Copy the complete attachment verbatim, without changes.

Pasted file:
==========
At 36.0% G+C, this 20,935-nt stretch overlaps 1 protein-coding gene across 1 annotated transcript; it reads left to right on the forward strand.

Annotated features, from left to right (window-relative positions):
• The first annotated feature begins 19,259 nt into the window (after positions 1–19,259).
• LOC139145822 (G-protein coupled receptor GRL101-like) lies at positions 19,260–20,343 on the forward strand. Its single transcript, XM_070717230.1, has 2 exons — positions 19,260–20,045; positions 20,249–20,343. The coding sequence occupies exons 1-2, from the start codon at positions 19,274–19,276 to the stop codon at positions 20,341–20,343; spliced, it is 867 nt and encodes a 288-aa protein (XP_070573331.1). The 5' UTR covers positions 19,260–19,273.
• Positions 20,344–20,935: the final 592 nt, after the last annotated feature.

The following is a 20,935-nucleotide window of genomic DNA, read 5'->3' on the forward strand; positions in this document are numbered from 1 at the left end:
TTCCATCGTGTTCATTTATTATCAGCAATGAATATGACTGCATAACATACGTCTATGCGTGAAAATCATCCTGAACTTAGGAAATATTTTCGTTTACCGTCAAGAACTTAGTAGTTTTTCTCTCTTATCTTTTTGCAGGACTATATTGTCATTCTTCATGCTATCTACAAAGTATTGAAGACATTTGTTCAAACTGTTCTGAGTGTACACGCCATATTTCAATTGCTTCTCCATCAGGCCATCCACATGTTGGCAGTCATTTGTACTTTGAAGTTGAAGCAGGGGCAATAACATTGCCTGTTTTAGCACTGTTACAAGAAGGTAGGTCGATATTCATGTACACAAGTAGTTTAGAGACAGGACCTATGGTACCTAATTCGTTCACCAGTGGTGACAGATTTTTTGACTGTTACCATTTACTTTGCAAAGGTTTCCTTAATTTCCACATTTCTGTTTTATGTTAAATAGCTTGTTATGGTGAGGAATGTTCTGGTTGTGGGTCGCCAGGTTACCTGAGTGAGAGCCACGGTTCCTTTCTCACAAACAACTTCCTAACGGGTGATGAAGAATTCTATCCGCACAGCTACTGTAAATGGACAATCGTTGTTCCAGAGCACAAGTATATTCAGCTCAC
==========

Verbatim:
At 36.0% G+C, this 20,935-nt stretch overlaps 1 protein-coding gene across 1 annotated transcript; it reads left to right on the forward strand.

Annotated features, from left to right (window-relative positions):
• The first annotated feature begins 19,259 nt into the window (after positions 1–19,259).
• LOC139145822 (G-protein coupled receptor GRL101-like) lies at positions 19,260–20,343 on the forward strand. Its single transcript, XM_070717230.1, has 2 exons — positions 19,260–20,045; positions 20,249–20,343. The coding sequence occupies exons 1-2, from the start codon at positions 19,274–19,276 to the stop codon at positions 20,341–20,343; spliced, it is 867 nt and encodes a 288-aa protein (XP_070573331.1). The 5' UTR covers positions 19,260–19,273.
• Positions 20,344–20,935: the final 592 nt, after the last annotated feature.

The following is a 20,935-nucleotide window of genomic DNA, read 5'->3' on the forward strand; positions in this document are numbered from 1 at the left end:
TTCCATCGTGTTCATTTATTATCAGCAATGAATATGACTGCATAACATACGTCTATGCGTGAAAATCATCCTGAACTTAGGAAATATTTTCGTTTACCGTCAAGAACTTAGTAGTTTTTCTCTCTTATCTTTTTGCAGGACTATATTGTCATTCTTCATGCTATCTACAAAGTATTGAAGACATTTGTTCAAACTGTTCTGAGTGTACACGCCATATTTCAATTGCTTCTCCATCAGGCCATCCACATGTTGGCAGTCATTTGTACTTTGAAGTTGAAGCAGGGGCAATAACATTGCCTGTTTTAGCACTGTTACAAGAAGGTAGGTCGATATTCATGTACACAAGTAGTTTAGAGACAGGACCTATGGTACCTAATTCGTTCACCAGTGGTGACAGATTTTTTGACTGTTACCATTTACTTTGCAAAGGTTTCCTTAATTTCCACATTTCTGTTTTATGTTAAATAGCTTGTTATGGTGAGGAATGTTCTGGTTGTGGGTCGCCAGGTTACCTGAGTGAGAGCCACGGTTCCTTTCTCACAAACAACTTCCTAACGGGTGATGAAGAATTCTATCCGCACAGCTACTGTAAATGGACAATCGTTGTTCCAGAGCACAAGTATATTCAGCTCAC